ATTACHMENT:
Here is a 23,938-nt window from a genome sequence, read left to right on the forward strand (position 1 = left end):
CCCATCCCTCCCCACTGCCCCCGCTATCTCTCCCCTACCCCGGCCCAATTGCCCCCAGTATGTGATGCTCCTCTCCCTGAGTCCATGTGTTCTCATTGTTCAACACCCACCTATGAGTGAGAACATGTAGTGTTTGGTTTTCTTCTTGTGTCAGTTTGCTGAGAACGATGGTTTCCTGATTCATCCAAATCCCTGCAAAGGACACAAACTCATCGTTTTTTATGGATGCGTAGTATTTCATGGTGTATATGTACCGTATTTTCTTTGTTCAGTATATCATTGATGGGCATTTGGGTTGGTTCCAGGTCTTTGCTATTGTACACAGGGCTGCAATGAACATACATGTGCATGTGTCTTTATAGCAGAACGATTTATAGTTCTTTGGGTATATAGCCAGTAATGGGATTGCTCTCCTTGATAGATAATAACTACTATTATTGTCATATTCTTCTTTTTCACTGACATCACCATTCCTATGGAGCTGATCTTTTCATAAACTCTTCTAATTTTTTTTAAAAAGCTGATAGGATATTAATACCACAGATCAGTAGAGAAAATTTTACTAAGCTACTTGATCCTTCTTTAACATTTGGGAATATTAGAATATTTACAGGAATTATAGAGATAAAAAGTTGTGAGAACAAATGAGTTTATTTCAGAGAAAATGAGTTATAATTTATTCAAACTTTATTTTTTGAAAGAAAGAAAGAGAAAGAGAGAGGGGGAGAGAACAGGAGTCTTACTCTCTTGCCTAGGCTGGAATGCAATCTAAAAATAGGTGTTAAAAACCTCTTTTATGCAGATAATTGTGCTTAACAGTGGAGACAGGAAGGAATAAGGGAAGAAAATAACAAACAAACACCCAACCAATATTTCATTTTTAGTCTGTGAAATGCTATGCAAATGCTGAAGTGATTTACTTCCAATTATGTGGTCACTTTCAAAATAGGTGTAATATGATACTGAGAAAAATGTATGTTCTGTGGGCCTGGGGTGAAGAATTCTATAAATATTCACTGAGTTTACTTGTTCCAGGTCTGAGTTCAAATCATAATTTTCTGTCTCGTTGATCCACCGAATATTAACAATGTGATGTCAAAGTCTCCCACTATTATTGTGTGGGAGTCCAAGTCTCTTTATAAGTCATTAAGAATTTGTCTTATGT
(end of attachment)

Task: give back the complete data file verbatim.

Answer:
Here is a 23,938-nt window from a genome sequence, read left to right on the forward strand (position 1 = left end):
CCCATCCCTCCCCACTGCCCCCGCTATCTCTCCCCTACCCCGGCCCAATTGCCCCCAGTATGTGATGCTCCTCTCCCTGAGTCCATGTGTTCTCATTGTTCAACACCCACCTATGAGTGAGAACATGTAGTGTTTGGTTTTCTTCTTGTGTCAGTTTGCTGAGAACGATGGTTTCCTGATTCATCCAAATCCCTGCAAAGGACACAAACTCATCGTTTTTTATGGATGCGTAGTATTTCATGGTGTATATGTACCGTATTTTCTTTGTTCAGTATATCATTGATGGGCATTTGGGTTGGTTCCAGGTCTTTGCTATTGTACACAGGGCTGCAATGAACATACATGTGCATGTGTCTTTATAGCAGAACGATTTATAGTTCTTTGGGTATATAGCCAGTAATGGGATTGCTCTCCTTGATAGATAATAACTACTATTATTGTCATATTCTTCTTTTTCACTGACATCACCATTCCTATGGAGCTGATCTTTTCATAAACTCTTCTAATTTTTTTTAAAAAGCTGATAGGATATTAATACCACAGATCAGTAGAGAAAATTTTACTAAGCTACTTGATCCTTCTTTAACATTTGGGAATATTAGAATATTTACAGGAATTATAGAGATAAAAAGTTGTGAGAACAAATGAGTTTATTTCAGAGAAAATGAGTTATAATTTATTCAAACTTTATTTTTTGAAAGAAAGAAAGAGAAAGAGAGAGGGGGAGAGAACAGGAGTCTTACTCTCTTGCCTAGGCTGGAATGCAATCTAAAAATAGGTGTTAAAAACCTCTTTTATGCAGATAATTGTGCTTAACAGTGGAGACAGGAAGGAATAAGGGAAGAAAATAACAAACAAACACCCAACCAATATTTCATTTTTAGTCTGTGAAATGCTATGCAAATGCTGAAGTGATTTACTTCCAATTATGTGGTCACTTTCAAAATAGGTGTAATATGATACTGAGAAAAATGTATGTTCTGTGGGCCTGGGGTGAAGAATTCTATAAATATTCACTGAGTTTACTTGTTCCAGGTCTGAGTTCAAATCATAATTTTCTGTCTCGTTGATCCACCGAATATTAACAATGTGATGTCAAAGTCTCCCACTATTATTGTGTGGGAGTCCAAGTCTCTTTATAAGTCATTAAGAATTTGTCTTATGT